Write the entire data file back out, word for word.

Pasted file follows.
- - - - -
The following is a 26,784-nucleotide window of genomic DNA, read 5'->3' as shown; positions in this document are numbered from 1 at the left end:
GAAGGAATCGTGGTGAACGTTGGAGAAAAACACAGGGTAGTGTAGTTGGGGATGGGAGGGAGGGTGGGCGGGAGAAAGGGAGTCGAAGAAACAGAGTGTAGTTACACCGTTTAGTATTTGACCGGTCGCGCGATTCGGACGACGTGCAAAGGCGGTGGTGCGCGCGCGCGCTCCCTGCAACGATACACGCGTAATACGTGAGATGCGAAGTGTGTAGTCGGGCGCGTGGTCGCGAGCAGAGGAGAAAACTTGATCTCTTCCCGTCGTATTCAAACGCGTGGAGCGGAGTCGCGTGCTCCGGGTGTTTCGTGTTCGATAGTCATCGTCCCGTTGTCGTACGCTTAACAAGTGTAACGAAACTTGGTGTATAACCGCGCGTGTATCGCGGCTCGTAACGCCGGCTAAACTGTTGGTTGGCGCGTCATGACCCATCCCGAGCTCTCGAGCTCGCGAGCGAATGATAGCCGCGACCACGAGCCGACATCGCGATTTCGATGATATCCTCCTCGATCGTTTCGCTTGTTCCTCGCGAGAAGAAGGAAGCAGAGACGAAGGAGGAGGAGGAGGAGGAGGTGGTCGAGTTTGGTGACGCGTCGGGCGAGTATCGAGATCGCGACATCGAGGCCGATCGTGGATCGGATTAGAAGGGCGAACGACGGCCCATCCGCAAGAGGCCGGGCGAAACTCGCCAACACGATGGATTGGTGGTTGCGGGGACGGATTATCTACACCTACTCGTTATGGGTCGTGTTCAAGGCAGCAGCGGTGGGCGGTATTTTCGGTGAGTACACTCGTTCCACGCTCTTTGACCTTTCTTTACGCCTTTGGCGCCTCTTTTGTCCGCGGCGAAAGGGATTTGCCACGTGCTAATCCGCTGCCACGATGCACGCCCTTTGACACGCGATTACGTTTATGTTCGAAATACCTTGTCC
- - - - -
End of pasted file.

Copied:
The following is a 26,784-nucleotide window of genomic DNA, read 5'->3' as shown; positions in this document are numbered from 1 at the left end:
GAAGGAATCGTGGTGAACGTTGGAGAAAAACACAGGGTAGTGTAGTTGGGGATGGGAGGGAGGGTGGGCGGGAGAAAGGGAGTCGAAGAAACAGAGTGTAGTTACACCGTTTAGTATTTGACCGGTCGCGCGATTCGGACGACGTGCAAAGGCGGTGGTGCGCGCGCGCGCTCCCTGCAACGATACACGCGTAATACGTGAGATGCGAAGTGTGTAGTCGGGCGCGTGGTCGCGAGCAGAGGAGAAAACTTGATCTCTTCCCGTCGTATTCAAACGCGTGGAGCGGAGTCGCGTGCTCCGGGTGTTTCGTGTTCGATAGTCATCGTCCCGTTGTCGTACGCTTAACAAGTGTAACGAAACTTGGTGTATAACCGCGCGTGTATCGCGGCTCGTAACGCCGGCTAAACTGTTGGTTGGCGCGTCATGACCCATCCCGAGCTCTCGAGCTCGCGAGCGAATGATAGCCGCGACCACGAGCCGACATCGCGATTTCGATGATATCCTCCTCGATCGTTTCGCTTGTTCCTCGCGAGAAGAAGGAAGCAGAGACGAAGGAGGAGGAGGAGGAGGAGGTGGTCGAGTTTGGTGACGCGTCGGGCGAGTATCGAGATCGCGACATCGAGGCCGATCGTGGATCGGATTAGAAGGGCGAACGACGGCCCATCCGCAAGAGGCCGGGCGAAACTCGCCAACACGATGGATTGGTGGTTGCGGGGACGGATTATCTACACCTACTCGTTATGGGTCGTGTTCAAGGCAGCAGCGGTGGGCGGTATTTTCGGTGAGTACACTCGTTCCACGCTCTTTGACCTTTCTTTACGCCTTTGGCGCCTCTTTTGTCCGCGGCGAAAGGGATTTGCCACGTGCTAATCCGCTGCCACGATGCACGCCCTTTGACACGCGATTACGTTTATGTTCGAAATACCTTGTCC